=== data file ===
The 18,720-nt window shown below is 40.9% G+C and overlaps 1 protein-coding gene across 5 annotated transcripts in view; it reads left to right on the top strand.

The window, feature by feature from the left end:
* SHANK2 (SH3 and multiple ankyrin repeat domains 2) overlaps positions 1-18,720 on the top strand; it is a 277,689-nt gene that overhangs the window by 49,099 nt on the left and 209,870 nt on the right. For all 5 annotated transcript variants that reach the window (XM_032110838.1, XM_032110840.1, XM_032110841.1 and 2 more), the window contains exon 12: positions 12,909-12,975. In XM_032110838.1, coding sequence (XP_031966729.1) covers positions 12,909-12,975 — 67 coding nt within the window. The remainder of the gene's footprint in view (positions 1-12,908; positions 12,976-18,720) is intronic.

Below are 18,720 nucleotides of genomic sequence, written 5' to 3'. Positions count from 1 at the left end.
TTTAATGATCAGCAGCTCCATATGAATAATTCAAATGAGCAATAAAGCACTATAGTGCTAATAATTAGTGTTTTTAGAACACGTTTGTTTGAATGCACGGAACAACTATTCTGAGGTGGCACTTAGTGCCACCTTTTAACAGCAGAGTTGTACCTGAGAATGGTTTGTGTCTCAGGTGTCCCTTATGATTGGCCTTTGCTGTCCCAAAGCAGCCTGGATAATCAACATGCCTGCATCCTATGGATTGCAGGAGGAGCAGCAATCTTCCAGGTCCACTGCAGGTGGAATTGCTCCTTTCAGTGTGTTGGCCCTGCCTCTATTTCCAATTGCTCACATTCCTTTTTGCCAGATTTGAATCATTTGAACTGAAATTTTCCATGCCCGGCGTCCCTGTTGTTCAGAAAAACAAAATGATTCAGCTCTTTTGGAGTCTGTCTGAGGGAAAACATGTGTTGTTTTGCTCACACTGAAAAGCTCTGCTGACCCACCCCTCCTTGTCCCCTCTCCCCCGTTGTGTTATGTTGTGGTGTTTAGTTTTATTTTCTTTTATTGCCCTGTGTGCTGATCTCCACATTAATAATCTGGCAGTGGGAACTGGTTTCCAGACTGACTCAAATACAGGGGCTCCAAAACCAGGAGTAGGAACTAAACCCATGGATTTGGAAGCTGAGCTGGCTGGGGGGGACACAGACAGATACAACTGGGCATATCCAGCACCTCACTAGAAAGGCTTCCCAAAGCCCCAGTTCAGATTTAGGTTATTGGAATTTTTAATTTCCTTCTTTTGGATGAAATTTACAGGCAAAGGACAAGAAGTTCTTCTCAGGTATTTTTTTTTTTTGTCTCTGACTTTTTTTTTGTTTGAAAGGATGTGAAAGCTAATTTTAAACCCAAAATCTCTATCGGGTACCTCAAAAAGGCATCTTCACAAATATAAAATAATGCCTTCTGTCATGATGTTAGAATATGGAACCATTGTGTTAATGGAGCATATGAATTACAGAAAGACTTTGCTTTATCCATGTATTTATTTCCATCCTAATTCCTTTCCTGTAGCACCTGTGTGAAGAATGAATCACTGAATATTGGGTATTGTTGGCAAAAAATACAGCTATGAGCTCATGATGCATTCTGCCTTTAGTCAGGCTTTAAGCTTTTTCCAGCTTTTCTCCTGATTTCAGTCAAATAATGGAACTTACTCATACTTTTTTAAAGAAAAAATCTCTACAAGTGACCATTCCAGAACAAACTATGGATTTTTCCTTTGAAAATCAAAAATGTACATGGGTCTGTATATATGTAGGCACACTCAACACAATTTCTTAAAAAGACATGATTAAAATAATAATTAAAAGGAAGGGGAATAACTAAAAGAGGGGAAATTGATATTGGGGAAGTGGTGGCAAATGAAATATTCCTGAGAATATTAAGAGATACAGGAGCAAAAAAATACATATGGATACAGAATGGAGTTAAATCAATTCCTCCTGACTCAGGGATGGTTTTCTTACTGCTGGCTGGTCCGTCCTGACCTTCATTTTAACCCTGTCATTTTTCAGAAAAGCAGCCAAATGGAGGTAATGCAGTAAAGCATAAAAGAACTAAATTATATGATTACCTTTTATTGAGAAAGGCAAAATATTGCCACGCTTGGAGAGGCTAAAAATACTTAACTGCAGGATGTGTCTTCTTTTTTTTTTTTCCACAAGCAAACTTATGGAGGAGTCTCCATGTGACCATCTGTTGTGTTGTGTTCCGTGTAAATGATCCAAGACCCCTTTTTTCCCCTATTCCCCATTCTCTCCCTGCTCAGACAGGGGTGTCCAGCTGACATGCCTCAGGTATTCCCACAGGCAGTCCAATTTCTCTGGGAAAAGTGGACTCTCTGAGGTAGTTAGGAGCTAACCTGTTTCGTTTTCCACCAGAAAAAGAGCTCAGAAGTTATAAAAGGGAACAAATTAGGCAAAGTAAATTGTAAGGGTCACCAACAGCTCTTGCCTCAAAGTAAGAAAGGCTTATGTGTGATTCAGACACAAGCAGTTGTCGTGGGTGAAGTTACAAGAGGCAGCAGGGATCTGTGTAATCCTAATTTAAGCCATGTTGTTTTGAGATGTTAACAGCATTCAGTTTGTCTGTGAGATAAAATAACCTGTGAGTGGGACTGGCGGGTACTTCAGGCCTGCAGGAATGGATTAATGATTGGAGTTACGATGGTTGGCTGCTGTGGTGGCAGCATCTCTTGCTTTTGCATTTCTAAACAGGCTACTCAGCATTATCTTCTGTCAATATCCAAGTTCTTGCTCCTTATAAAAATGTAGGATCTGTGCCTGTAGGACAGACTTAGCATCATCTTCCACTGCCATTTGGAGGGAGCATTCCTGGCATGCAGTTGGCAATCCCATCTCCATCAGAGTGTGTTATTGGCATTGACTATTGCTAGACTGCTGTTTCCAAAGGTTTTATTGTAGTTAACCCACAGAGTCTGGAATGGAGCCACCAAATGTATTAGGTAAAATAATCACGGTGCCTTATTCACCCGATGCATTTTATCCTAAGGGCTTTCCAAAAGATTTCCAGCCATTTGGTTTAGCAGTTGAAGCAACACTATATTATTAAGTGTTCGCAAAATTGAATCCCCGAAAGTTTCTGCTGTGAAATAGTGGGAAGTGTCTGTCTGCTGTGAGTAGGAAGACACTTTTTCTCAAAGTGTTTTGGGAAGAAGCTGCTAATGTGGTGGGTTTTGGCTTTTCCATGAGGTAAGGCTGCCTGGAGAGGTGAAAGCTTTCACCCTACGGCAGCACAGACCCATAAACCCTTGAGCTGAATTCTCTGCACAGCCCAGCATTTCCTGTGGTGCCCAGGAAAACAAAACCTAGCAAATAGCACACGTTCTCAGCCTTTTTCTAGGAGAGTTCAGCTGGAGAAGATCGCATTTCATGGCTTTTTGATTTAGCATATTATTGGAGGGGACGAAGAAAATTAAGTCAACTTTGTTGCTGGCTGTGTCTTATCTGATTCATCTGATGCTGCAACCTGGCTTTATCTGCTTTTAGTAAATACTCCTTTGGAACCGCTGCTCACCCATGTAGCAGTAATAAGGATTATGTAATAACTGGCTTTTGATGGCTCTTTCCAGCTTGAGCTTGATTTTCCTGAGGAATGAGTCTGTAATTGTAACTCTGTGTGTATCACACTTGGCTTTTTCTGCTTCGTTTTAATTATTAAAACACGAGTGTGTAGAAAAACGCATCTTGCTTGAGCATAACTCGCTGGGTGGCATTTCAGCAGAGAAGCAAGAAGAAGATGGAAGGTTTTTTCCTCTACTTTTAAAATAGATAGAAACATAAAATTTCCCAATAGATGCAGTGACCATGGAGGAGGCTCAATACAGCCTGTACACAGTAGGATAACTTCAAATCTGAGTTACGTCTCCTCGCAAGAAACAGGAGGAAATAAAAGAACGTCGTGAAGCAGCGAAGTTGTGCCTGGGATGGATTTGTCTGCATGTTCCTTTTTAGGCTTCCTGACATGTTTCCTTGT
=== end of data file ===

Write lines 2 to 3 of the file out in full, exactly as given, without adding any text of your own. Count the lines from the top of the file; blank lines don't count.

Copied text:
The window, feature by feature from the left end:
* SHANK2 (SH3 and multiple ankyrin repeat domains 2) overlaps positions 1-18,720 on the top strand; it is a 277,689-nt gene that overhangs the window by 49,099 nt on the left and 209,870 nt on the right. For all 5 annotated transcript variants that reach the window (XM_032110838.1, XM_032110840.1, XM_032110841.1 and 2 more), the window contains exon 12: positions 12,909-12,975. In XM_032110838.1, coding sequence (XP_031966729.1) covers positions 12,909-12,975 — 67 coding nt within the window. The remainder of the gene's footprint in view (positions 1-12,908; positions 12,976-18,720) is intronic.